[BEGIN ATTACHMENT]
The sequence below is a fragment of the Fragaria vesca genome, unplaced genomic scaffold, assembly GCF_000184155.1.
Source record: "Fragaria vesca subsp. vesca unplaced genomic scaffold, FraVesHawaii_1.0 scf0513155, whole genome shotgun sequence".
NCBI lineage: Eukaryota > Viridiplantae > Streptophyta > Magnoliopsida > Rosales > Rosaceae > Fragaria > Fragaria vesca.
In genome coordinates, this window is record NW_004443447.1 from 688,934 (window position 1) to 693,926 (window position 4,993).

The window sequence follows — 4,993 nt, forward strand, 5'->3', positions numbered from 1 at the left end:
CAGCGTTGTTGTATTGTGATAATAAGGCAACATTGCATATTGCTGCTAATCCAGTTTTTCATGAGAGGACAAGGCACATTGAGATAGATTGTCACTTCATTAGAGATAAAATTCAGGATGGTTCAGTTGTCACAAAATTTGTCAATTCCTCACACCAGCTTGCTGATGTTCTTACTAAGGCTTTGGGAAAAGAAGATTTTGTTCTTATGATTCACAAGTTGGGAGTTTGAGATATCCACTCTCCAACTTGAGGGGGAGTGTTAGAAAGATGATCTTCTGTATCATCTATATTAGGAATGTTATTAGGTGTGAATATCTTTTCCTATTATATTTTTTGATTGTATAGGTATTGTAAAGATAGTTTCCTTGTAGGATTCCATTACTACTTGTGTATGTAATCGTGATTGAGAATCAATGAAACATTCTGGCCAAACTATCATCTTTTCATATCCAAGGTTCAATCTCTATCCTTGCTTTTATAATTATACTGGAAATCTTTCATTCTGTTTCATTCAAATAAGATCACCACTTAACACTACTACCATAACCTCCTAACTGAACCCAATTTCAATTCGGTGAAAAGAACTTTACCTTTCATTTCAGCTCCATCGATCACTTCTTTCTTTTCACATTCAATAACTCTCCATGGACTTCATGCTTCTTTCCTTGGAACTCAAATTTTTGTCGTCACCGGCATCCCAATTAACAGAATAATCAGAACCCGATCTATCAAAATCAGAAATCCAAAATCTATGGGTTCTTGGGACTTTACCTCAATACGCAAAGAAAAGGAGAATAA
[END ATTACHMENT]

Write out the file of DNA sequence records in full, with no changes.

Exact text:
The sequence below is a fragment of the Fragaria vesca genome, unplaced genomic scaffold, assembly GCF_000184155.1.
Source record: "Fragaria vesca subsp. vesca unplaced genomic scaffold, FraVesHawaii_1.0 scf0513155, whole genome shotgun sequence".
NCBI lineage: Eukaryota > Viridiplantae > Streptophyta > Magnoliopsida > Rosales > Rosaceae > Fragaria > Fragaria vesca.
In genome coordinates, this window is record NW_004443447.1 from 688,934 (window position 1) to 693,926 (window position 4,993).

The window sequence follows — 4,993 nt, forward strand, 5'->3', positions numbered from 1 at the left end:
CAGCGTTGTTGTATTGTGATAATAAGGCAACATTGCATATTGCTGCTAATCCAGTTTTTCATGAGAGGACAAGGCACATTGAGATAGATTGTCACTTCATTAGAGATAAAATTCAGGATGGTTCAGTTGTCACAAAATTTGTCAATTCCTCACACCAGCTTGCTGATGTTCTTACTAAGGCTTTGGGAAAAGAAGATTTTGTTCTTATGATTCACAAGTTGGGAGTTTGAGATATCCACTCTCCAACTTGAGGGGGAGTGTTAGAAAGATGATCTTCTGTATCATCTATATTAGGAATGTTATTAGGTGTGAATATCTTTTCCTATTATATTTTTTGATTGTATAGGTATTGTAAAGATAGTTTCCTTGTAGGATTCCATTACTACTTGTGTATGTAATCGTGATTGAGAATCAATGAAACATTCTGGCCAAACTATCATCTTTTCATATCCAAGGTTCAATCTCTATCCTTGCTTTTATAATTATACTGGAAATCTTTCATTCTGTTTCATTCAAATAAGATCACCACTTAACACTACTACCATAACCTCCTAACTGAACCCAATTTCAATTCGGTGAAAAGAACTTTACCTTTCATTTCAGCTCCATCGATCACTTCTTTCTTTTCACATTCAATAACTCTCCATGGACTTCATGCTTCTTTCCTTGGAACTCAAATTTTTGTCGTCACCGGCATCCCAATTAACAGAATAATCAGAACCCGATCTATCAAAATCAGAAATCCAAAATCTATGGGTTCTTGGGACTTTACCTCAATACGCAAAGAAAAGGAGAATAA